clock menu more-arrow no yes mobile

Filed under:

Behind Enemy Lines With The Bent Musket

Dwayne De Rosario could return to his 2011 form against the New England Revolution this week
Dwayne De Rosario could return to his 2011 form against the New England Revolution this week

This is round one of three. After failing to collect any points from the New England Revolution the past two years, D.C. United will get three chances in 2012. With a weakened team due to injuries and suspensions, our chances won't get any better than Saturday.

To prepare for the match, we exchanged questions with Steve Stoehr of SB Nation's Revolution blog The Bent Musket.

B&RU: Many MLS analysts had the Revolution ranked 18th or 19th heading into the season, but the team has gotten off to a decent start. As someone who covers the team, are you pleasantly surprised or did you see this coming? Is this early success sustainable?

TBM: To be honest, I was pleasantly surprised. I couldn't imagine that things would really be as bad as they were last season, but it's been so long since New England strung two wins together that taking down Portland and LA back-to-back came out of nowhere. As far as sustainability, I'm not sure. This team is still young, and there are about 15 brand-new players on the roster, so they're still gelling and building chemistry. If Jose Moreno pans out and Kelyn Rowe continues to progress, I see no reason why this team can't make a playoff push, but it really comes down to how well the squad buys into Jay Heaps' new philosophy and style.

Around these parts, we sometimes refer to D.C. United as Olsen's Army, because the team has taken on the playing style and character traits of the legendary player and current head coach in many ways. Have the Revolution similarly taken on the identity of Jay Heaps?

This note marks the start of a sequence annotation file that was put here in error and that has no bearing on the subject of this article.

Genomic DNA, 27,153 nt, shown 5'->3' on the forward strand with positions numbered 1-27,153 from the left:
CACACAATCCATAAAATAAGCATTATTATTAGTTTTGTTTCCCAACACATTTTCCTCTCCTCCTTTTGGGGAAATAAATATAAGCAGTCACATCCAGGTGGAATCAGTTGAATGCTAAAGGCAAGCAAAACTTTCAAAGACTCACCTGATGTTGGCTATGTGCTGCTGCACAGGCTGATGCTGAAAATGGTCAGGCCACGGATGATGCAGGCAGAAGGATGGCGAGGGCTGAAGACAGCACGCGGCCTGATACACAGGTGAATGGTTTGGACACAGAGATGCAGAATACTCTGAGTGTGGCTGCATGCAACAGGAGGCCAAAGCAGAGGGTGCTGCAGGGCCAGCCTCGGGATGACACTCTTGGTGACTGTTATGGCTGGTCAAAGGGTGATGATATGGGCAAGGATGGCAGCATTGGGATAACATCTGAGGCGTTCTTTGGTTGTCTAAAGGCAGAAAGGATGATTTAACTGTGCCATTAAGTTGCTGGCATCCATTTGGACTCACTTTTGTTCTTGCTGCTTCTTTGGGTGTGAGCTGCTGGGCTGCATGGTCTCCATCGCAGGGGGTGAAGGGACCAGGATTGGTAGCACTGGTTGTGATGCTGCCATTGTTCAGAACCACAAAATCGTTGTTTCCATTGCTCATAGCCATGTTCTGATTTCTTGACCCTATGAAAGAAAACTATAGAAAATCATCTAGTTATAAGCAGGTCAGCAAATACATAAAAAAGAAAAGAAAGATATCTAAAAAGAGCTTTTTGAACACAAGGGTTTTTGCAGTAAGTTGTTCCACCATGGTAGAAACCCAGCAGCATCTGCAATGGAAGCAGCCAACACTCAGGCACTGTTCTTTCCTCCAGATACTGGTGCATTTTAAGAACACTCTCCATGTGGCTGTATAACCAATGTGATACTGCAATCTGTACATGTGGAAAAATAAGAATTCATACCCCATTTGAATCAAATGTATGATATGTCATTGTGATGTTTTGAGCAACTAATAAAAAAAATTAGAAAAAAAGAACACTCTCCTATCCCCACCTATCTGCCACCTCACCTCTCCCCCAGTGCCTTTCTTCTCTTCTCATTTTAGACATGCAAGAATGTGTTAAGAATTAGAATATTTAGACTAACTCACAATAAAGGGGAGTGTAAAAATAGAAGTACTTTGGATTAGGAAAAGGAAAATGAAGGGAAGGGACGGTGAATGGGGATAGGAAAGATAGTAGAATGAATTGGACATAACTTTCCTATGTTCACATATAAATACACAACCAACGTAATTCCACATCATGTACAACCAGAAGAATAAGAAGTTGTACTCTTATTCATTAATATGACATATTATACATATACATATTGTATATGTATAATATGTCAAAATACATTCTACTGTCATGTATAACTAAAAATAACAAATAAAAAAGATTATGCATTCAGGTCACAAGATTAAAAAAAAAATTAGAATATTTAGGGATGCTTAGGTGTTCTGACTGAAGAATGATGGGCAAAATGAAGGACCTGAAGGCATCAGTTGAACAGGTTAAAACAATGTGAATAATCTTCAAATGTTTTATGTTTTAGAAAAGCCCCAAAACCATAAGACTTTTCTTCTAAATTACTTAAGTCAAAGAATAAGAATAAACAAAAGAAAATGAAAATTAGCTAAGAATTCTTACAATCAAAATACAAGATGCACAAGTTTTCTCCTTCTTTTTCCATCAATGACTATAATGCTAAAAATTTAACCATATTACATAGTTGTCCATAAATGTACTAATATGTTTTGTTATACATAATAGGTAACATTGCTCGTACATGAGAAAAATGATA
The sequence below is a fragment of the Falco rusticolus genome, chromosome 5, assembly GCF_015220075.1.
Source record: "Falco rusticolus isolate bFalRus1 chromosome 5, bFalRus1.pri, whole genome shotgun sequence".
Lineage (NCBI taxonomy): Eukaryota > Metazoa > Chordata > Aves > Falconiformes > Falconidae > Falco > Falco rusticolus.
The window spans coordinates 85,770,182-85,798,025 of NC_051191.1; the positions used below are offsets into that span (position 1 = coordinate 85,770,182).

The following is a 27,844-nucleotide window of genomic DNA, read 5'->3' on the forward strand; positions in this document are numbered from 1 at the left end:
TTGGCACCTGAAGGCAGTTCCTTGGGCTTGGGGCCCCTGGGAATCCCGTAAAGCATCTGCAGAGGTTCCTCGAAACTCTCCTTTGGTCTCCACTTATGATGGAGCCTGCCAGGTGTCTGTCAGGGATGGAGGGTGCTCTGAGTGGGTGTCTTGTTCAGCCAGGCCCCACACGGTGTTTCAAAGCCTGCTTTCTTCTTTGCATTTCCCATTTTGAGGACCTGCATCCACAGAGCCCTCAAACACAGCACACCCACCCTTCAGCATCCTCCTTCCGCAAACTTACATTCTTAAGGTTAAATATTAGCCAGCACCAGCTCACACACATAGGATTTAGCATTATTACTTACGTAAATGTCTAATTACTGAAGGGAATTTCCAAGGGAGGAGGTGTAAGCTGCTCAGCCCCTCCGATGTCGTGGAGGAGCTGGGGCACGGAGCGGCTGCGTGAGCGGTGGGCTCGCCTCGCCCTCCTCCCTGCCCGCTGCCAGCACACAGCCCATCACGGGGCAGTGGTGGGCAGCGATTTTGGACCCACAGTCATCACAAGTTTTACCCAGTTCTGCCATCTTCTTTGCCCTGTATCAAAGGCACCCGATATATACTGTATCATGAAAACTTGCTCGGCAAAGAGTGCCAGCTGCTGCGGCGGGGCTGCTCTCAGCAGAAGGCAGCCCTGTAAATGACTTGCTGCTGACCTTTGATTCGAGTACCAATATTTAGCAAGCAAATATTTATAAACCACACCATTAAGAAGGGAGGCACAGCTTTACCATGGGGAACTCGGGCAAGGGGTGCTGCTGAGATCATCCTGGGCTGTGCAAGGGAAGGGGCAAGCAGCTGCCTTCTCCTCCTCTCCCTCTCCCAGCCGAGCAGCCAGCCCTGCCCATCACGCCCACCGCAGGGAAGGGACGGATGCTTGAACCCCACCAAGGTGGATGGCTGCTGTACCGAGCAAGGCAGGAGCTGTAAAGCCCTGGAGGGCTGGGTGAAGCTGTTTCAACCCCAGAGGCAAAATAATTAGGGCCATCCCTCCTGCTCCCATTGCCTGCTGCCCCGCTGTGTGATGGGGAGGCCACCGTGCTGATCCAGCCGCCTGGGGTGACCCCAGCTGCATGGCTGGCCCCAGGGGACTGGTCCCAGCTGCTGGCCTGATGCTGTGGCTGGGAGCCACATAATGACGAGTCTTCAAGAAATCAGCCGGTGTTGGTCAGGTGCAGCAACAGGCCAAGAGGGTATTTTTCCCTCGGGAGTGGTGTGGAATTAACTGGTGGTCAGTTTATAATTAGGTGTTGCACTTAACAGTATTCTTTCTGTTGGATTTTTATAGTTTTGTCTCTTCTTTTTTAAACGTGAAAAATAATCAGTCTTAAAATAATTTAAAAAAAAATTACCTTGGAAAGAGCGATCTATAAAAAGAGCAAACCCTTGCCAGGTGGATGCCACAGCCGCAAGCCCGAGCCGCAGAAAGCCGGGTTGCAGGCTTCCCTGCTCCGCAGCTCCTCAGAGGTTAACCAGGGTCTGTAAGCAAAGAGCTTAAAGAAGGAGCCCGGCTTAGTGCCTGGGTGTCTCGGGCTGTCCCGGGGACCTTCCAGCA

The Revs were Nicol's Army for so long that I think it's going to be a little while before the term "Heaps' Army" really takes flight. That said, we are definitely starting to see evidence of Jay's influence on the squad. Jay was a fiery competitor who, despite playing in defense, had a definite attacking bend to his style, and was a tremendous athlete. So far, in their best performances, we've seen the Revs play high-intensity, high-energy, high-pressure soccer with a lot of running and a lot of attacking, which is exactly the sense you get from Jay in his press conferences and when he's on the touchline.

Some United fans are finding it just a bit harder to hate the Revs this year with some popular former D.C. players on the roster. How are Clyde Simms and Blake Brettschneider doing so far? Can the Revs please sign Joseph Ngwenya too? Pretty please?

Listen, Joe Ngwenya scares the crap out of me. I still have nightmares about him in the '07 MLS Cup! Clyde has been hands-down the Revs' best offseason acquisition of 2012. I understand United has Perry Kitchen coming up, but I can't understand why a guy like Simms would ever be allowed to leave. Against LA he was (I believe) 44/46 passing. Read that again. His steady influence in midfield replaced the hole left when Jeff Larentowicz departed for Colorado, and now he sits deep, plugging passing lanes and recycling possession with calm, simple touches. He frees Shalrie to be a freer influence in the midfield, and honestly the guy just pops up out of nowhere wherever the ball happens to be. He's just always in the right place at the right time.

Blake has been less impressive. He's got the size and strength, but his touch is clumsy and he seems to think too slowly on the ball. Could be youth, but you have to imagine that he's now behind Moreno, Sene, Runstrom, and Cardenas in the depth chart up top, so his chances may have dried up for the time being.